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Toyota (Supra) at Le Mans | PH Footnote

Ahead of 24 Heures du Mans, our man took to the Circuit de la Sarthe to see what all the fuss is about

By Dafydd Wood / Sunday, June 16, 2019

Any chance to lap Le Mans is to be seized with both hands. The circuit only exists for a handful of days each year and certainly wouldn't normally be accessible to mere mortals such as myself. As you read this the drivers involved in this year's running will be deep into the race, having completed many hundreds of laps of their own. Having already piloted their Le Mans Prototype and GTE cars through the darkness into the pale dawn sunshine, they may even be starting to feel like the end is in sight.

Toyota's multi-million-pound TS050 Hybrid - by far the most advanced machine on the grid - is widely expected to be in the lead, although that may very easily not be the case, such is the challenge of endurance racing. This is just part of the unique magic of Le Mans, a subject to which a phenomenal number of column inches have tried to convey.

Almost as many as have been consigned to the challenge of accepting Toyota's new Supra as a deserving recipient of the name. It should have looked more like the FT1 concept, doesn't have enough power, uses too many BMW components and needed a manual to be properly appealing, apparently. Nonetheless it's here, and as I sit in the 340hp coupe waiting to head out onto the Circuit de la Sarthe I find it hard to complain.

Even to someone who's spent quite a bit of time in quite a few different BMWs recently, the borrowed switchgear doesn't immediately stand out in the cabin - certainly not in the way that the German manufacturer's gear selector does in Morgan's latest offering, at least. I doubt many owners will even notice, and those that do certainly won't begrudge components which, let's face it, are likely of a higher quality than that which would have otherwise been on offer. Plus it's hard to worry too much about door handle design and infotainment layout when you're underway. When you're pulling onto Le Mans' hallowed tarmac, nothing could be further from your mind.

We're the first cars out on the morning of the race, and as such join the circuit just before the Ford Chicane - the pit lane being rather busy at this stage of the weekend. This makes our first taste of La Sarthe a foot-to-the-floor blast down the pit straight, the grandstands flashing past on either side before we head into the long right hander at Dunlop. Here I stay left for as long as I dare before cutting across to the right and braking hard into the left-right chicane that precedes the famous bridge, the practice my 15-year old self put in on Forza finally proving more useful than the GCSE revision I should have been doing, even if my despairing mum didn't believe it at the time.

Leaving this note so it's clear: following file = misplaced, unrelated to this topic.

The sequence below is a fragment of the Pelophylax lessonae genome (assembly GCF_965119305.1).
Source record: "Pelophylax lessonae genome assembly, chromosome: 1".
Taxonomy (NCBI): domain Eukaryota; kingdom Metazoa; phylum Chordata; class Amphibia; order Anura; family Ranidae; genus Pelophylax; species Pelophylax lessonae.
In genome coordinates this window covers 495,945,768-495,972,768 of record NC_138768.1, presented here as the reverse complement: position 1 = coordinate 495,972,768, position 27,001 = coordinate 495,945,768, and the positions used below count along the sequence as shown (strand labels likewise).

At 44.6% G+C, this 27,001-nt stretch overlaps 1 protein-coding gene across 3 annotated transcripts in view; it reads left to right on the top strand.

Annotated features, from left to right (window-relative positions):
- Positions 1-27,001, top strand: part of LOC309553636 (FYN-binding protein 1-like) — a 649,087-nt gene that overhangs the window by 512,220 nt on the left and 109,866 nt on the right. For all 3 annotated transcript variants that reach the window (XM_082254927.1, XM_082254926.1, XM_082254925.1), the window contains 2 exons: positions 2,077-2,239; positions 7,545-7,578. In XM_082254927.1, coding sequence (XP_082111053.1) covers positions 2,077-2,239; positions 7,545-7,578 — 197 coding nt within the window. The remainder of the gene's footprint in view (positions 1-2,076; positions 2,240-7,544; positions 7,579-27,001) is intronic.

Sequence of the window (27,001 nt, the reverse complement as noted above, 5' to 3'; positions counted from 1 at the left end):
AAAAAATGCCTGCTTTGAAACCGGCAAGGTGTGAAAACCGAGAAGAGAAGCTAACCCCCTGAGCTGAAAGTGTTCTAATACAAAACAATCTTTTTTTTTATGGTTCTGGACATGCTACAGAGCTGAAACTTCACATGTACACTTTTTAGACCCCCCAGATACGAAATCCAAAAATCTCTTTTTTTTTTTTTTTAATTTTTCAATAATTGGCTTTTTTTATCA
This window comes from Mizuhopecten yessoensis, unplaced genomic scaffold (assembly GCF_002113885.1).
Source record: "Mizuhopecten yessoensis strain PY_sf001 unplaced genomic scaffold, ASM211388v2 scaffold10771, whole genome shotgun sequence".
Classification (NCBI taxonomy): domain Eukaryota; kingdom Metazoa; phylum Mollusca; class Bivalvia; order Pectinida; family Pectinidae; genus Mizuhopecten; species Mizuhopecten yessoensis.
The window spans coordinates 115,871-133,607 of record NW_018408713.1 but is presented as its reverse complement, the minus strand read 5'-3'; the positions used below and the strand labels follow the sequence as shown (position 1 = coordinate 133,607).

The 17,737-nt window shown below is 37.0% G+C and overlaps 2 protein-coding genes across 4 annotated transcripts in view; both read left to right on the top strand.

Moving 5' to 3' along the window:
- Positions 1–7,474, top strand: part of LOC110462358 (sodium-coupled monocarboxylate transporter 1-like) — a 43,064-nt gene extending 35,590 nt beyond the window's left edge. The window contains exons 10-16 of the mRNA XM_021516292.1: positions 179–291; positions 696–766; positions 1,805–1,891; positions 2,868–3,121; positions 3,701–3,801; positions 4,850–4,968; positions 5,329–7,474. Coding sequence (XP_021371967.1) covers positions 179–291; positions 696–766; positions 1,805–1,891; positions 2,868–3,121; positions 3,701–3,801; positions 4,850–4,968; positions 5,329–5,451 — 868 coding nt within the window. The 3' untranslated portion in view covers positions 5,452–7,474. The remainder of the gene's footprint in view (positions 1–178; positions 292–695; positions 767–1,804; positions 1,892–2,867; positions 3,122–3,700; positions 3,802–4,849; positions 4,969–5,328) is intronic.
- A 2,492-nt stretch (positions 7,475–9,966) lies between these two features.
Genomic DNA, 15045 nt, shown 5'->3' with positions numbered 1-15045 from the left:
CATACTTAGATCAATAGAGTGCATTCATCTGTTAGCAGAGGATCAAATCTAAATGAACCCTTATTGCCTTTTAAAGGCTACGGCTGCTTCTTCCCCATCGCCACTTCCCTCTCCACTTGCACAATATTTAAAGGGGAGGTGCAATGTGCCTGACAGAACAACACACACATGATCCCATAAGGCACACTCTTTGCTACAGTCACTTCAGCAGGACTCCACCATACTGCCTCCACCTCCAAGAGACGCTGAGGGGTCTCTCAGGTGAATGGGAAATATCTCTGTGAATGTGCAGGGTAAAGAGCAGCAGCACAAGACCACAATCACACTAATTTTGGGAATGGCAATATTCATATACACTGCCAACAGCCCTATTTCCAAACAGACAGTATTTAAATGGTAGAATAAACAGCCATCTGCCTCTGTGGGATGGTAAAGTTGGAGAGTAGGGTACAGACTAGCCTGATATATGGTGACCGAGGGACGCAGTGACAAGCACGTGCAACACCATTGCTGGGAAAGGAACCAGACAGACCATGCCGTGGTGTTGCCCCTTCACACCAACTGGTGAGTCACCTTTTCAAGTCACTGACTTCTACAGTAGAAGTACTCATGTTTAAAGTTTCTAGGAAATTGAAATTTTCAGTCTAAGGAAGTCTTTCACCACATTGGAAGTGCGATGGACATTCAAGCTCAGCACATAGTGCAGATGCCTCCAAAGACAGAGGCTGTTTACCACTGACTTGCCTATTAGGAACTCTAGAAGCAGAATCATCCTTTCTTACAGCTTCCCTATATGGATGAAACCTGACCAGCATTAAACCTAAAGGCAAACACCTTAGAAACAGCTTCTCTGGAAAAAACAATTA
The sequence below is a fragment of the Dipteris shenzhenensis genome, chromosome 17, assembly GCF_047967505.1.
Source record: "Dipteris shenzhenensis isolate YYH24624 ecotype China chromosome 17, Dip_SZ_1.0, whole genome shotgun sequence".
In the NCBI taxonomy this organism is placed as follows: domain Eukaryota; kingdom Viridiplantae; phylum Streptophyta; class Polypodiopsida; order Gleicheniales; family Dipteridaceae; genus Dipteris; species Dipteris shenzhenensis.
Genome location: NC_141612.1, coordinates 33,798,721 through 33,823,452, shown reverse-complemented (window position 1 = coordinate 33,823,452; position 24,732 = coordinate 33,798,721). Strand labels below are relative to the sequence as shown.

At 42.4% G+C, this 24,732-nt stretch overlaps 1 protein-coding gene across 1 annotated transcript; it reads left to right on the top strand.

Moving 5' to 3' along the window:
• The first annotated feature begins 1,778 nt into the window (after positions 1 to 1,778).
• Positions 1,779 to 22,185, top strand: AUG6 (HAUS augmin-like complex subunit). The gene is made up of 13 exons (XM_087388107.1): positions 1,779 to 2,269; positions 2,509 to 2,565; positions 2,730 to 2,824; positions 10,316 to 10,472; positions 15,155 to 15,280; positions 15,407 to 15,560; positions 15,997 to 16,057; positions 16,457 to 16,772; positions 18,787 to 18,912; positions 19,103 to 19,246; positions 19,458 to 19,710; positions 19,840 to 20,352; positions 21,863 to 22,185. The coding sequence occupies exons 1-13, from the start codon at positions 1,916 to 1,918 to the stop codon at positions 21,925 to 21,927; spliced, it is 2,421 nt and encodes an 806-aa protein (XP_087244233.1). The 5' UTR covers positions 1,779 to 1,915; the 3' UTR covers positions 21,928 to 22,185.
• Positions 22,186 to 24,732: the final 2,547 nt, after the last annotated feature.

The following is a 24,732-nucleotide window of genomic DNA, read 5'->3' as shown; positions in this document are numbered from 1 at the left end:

The thing that's hard to tell about the Le Mans circuit from a videogame, TV broadcast or grandstand, though, is how frequently the track subtly drops away, meaning that even relatively gentle corners can take an unsuspecting or inattentive driver by surprise. A precise knowledge of the entire track is therefore key, something which, beyond those first few turns engrained in my memory, I do not possess. It's just another reason why the deceptively simple layout of the high speed circuit makes for such compelling racing. Misjudge a braking point whilst passing a slower car in the dead of night and 14 hours of work can go out the window.

Similarly, four years of career building can find themselves buried in a gravel trap, so progress remains quick but steady until we round Tertre Rouge and I once more bury my foot down the Mulsanne Straight. The Supra certainly doesn't feel to be wanting for power here, gaining speed rapidly as its rorty exhaust growls through the gear changes. With over 250km/h showing on the speedo a less enthusiastic car decides to pass an even slower one without checking his mirrors, cutting me off. The brakes are good, luckily.

For the rest of the lap I focus on taking in the experience, after all this is where some of the greatest triumphs and tragedies in motorsport have occurred, each kilometre steeped in history. One lap of a track I've never experienced in a car I've never driven before was hardly likely to add any new chapters to that legend, but it did give me an entirely new appreciation for what the drivers involved in the 24 hours endure; it may not be the Nordschleife but the raw speed involved makes this is a highly technical track nonetheless. Add to that the cramped conditions, physical demands and mental fatigue of this kind of motorsport and you have a challenge unlike any other.

And the Supra? It certainly made a much better impression in the metal than I was expecting it to - but there is still far more to discover. Perhaps, just like the Le Mans circuit itself, there's more to it than meets the eye.

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